The Bridger Bowl Foundation won't have to drum up as many donations for ski hill upgrades, thanks to a six-figure grant from the Montana Department of Commerce.
On Wednesday, the Department of Commerce announced that eight Montana tourism facilities, including Bridger Bowl's planned Alpine Cabin, were awarded grants totaling $500,000 from the state Tourism Infrastructure Investment Program.
The eight award winners were selected from 24 applications through a competitive process.
Bridger Bowl Inc. received more than $132,500, the largest amount awarded, for construction of the Alpine Cabin near two upgraded lifts on the ski area's north side.
“We applied in August. We then heard we were highly recommended by the scoring committee,” said Doug Wales, Bridger Bowl marketing director. “This is a brick-and-mortar type of grant, something we don't usually try for. But obviously it paid off.”
Funding for the cabin began with a memorial donation to the foundation, the nonprofit entity that allows people to make tax-deductible contributions to Bridger Bowl.
When Ric Jonas, a fan who regularly traveled from out-of-state to ski Bridger Bowl, passed away, his family foundation donated $70,000 to the cabin project.
“They kicked it off. Then we were able to get another $10,000 in donations, and I used it all as the match for the grant,” Wales said.
Funds for the TIIP come from the 4 percent Montana Lodging Facility Use Tax, which applies to all hotels and campgrounds. For every $2 of grant funds, local groups must match $1.
Still in the design phase, the 2,000-square-foot cabin will be located in the Limestone flats near the Alpine Lift on the north side of the area.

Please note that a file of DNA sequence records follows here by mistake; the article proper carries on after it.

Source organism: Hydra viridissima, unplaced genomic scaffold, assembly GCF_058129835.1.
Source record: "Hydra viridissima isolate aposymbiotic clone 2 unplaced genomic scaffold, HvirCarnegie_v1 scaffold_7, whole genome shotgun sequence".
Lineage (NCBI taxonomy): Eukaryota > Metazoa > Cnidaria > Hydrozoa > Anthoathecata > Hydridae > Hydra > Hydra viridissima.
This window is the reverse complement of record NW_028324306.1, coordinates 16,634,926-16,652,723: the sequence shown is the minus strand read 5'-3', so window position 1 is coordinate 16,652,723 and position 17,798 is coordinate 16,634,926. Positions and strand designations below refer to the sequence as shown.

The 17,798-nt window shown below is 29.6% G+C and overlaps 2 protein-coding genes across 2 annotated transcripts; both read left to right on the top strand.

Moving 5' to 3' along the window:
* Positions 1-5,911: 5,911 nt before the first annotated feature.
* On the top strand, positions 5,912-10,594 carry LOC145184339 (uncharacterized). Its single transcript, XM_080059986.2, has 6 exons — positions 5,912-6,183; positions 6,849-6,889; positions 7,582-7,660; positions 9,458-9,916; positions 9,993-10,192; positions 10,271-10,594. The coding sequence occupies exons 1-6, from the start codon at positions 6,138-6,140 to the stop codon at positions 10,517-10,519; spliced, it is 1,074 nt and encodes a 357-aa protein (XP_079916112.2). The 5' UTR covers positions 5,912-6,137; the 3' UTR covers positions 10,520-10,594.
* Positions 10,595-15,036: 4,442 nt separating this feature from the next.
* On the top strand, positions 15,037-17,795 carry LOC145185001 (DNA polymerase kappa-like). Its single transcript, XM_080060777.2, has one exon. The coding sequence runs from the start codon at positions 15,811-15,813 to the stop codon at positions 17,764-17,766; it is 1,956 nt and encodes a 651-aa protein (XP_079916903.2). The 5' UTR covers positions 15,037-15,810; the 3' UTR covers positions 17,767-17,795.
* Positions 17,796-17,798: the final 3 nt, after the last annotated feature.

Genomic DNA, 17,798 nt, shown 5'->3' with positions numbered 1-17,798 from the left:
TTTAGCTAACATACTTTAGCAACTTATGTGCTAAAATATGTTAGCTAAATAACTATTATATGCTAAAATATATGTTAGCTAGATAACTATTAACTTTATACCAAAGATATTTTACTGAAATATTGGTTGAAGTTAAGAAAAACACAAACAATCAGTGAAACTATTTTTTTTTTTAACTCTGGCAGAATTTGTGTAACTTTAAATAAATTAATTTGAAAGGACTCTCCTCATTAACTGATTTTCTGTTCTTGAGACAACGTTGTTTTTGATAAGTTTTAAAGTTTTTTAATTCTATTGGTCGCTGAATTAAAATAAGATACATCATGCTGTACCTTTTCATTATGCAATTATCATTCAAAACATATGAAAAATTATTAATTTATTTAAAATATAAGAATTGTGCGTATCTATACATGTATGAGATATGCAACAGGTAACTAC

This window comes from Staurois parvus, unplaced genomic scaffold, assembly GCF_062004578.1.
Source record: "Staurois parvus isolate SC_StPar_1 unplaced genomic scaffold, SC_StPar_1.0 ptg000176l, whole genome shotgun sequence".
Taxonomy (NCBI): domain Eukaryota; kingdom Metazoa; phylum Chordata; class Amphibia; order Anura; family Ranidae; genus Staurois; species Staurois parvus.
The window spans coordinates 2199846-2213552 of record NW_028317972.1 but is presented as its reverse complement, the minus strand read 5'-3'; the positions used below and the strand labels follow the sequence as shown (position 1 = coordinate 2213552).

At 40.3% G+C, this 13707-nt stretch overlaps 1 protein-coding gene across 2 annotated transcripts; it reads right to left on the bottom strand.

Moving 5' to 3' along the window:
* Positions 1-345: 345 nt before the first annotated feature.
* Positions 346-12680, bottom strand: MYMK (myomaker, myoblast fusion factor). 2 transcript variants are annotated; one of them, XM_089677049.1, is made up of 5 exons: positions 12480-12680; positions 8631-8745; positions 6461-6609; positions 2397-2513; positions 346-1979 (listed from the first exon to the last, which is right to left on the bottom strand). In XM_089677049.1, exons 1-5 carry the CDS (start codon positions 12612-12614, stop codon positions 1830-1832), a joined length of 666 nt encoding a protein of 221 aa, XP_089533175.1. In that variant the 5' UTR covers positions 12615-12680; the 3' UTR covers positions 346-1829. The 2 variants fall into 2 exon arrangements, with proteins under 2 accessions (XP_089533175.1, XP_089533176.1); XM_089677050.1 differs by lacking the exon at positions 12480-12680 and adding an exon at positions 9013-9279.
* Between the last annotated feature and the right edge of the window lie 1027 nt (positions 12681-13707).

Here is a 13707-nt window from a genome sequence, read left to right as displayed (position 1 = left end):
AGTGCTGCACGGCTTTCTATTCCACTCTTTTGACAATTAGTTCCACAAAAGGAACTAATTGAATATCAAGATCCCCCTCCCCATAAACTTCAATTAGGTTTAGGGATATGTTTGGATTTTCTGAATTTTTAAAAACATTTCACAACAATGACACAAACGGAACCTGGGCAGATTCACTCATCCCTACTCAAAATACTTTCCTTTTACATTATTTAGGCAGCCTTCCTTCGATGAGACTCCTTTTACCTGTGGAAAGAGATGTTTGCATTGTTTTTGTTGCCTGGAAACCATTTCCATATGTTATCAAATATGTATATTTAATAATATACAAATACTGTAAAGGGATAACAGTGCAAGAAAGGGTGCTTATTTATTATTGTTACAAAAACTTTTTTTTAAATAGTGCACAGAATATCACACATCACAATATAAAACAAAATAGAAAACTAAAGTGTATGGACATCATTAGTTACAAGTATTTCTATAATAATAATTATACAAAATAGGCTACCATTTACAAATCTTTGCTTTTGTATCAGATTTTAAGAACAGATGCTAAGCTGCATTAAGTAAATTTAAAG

Skiers will be able to warm up, get a light lunch and “hang out on the deck to enjoy the mountain experience,” Wales said.
“That location is accessible to skiers with a wide range of skill levels,” Wales said. “It was always one of our goals, and with the new lifts, that area will get more popular.”
The target date for opening the cabin is this time next year, Wales said, although more money is still needed. The construction estimate is now around $400,000.
“We'll still be looking to raise a couple thousand more. We're considering having a donor wall in the cabin,” Wales said.
Department of Commerce Director Meg O'Leary approved the grants with input from the Tourism Advisory Council.
Other TIIP grants included $54,000 for improvements to the Yellowstone Wildlife Sanctuary in Red Lodge and $80,000 for restoration of the Blackfeet Tribe's Chewing Blackbones Campground near Glacier National Park.
“These projects benefit Montana residents by bolstering the local economy and adding to their community's quality of life,” O'Leary said.
Created in 1995, TIIP has awarded $5.2 million to 114 tourism improvement projects across the state.